by Fred Jung

Since I am having such a hard time finding free improv heroes outside of Chicago in the States, I turn across the Atlantic to Europe. One of the European improvisers that has caught my ear is Paul Dunmall, a saxophone and bagpipe extraordinaire. The following is part one of as many parts as Dunmall wants of our conversation together, as always brought to you unedited and in his own words.

FRED JUNG: Let’s start from the beginning.

PAUL DUNMALL: My father was a very good semi pro drummer and my grandmother had a lovely singing voice and very good ear. As a young boy, my father taught me drum rudiments and let me play his kit. I started clarinet lessons when I was twelve and slowly enjoyed playing music more and more. I was taught to play classical clarinet, but I also remember that I always improvised as well as doing scales and studies. It just seemed the natural thing to do, to enjoy your instrument and the sounds that it produced plus making your own music up. Once you have tasted the joys of music making and the feeling that it creates, it’s hard to stop and that’s what I have been doing since those early days many years ago.

Interview With Paul Dunmall

March 1999
By Allen J. Huotari

The UK jazz scene has produced an inordinate number of talented saxophonists, both relatively well known (Evan Parker, John Surman, Elton Dean, Lol Coxhill) and relatively obscure (Chris Biscoe, Trevor Watts, Tony Coe, Ray Warleigh, the late Gary Windo). But what characterizes most of these musicians is not only their remarkable abilities, but also their longevity, relentless pursuit of new musical territory within jazz, and their dogged determination to work outside the “confines” of jazz.

No exception to this characterization and one about to receive a much deserved higher profile outside the Britjazz scene, is PAUL DUNMALL, thanks to the release of his latest recording BEBOP STARBURST, courtesy of Cuneiform Records. Although his career has charted a circuitous path, performing and recording with a multitude of nearly legendary artists (refer to “Paul Dunmall biography/selected discography”), Dunmall is probably best known as 1/4 of Mujician (also part of the Cuneiform roster) in which he works with veteran UK jazz pianist Keith Tippett and long time rhythm section partners, Paul Rogers (bass) and Tony Levin (drums).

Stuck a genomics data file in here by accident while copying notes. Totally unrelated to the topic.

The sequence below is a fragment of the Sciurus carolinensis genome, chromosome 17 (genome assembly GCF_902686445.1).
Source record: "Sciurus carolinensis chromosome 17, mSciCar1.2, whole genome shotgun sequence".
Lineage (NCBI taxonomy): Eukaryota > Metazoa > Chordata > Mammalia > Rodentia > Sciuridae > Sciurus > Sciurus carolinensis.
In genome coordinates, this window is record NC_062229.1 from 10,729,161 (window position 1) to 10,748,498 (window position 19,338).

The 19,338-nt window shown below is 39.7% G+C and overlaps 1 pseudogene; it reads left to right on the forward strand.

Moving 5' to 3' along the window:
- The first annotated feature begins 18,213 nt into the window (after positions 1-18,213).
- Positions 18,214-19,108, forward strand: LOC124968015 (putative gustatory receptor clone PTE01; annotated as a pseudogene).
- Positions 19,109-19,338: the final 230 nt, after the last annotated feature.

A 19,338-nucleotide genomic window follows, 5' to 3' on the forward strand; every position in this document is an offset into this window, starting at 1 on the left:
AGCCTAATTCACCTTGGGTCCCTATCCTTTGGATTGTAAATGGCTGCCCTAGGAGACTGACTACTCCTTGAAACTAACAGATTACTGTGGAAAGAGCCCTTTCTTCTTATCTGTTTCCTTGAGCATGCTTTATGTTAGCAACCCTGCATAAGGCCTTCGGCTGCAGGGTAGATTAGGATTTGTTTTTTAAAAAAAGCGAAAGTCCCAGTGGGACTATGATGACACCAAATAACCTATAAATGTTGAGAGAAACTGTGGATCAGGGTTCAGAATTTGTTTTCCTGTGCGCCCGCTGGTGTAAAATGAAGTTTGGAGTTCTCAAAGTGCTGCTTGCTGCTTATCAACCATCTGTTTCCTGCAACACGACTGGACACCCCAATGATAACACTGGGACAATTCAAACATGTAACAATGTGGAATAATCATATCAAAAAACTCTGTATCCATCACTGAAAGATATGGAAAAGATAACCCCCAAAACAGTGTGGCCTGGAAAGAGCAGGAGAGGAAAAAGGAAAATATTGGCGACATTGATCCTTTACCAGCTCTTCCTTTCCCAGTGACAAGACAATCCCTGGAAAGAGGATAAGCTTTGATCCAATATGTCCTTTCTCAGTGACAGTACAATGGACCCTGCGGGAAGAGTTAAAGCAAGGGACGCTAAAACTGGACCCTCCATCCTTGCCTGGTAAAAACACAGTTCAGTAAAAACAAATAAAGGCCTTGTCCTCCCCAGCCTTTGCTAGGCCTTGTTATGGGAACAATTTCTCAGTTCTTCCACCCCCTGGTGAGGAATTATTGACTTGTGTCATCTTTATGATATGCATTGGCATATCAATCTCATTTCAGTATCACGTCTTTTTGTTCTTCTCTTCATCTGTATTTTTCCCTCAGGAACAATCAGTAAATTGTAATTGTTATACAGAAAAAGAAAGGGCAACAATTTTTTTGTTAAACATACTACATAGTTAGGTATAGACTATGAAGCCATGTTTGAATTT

However, for BEBOP STARBURST, Dunmall leads an octet which includes all of Mujician in addition to Simon Pickard (tenor sax), Annie Whitehead (trombone), Chris Bridges (trombone), and Gethin Liddington (trumpet).

While all of Mujician are present, BEBOP STARBURST is NOT simply Mujician plus guests. On the contrary, with the recording, Paul Dunmall “summons his Be-Bop roots with a vengeance…and effectively illustrates the boundless concepts that could be derived from Be-Bop as a musical art form…the Octet aggressively takes on its own identity from the onset. Dunmall maintains the patented swift pace and ‘free-style’ approach (of Mujician) yet also explores crafty and fertile brass arrangements…twisting the notions of Be-Bop to various extremes.” (Glenn Astarita – AAJ February 1999 Modern Jazz Reviews)

AAJ is pleased to present, as the first installment in what is hoped to be a continuing series of profiles of UK jazz musicians, an interview with Paul Dunmall (special thanks to Joyce Feigenbaum of Cuneiform for facilitating the interview, and to Glenn Astarita for suggesting this project and acting as intermediary)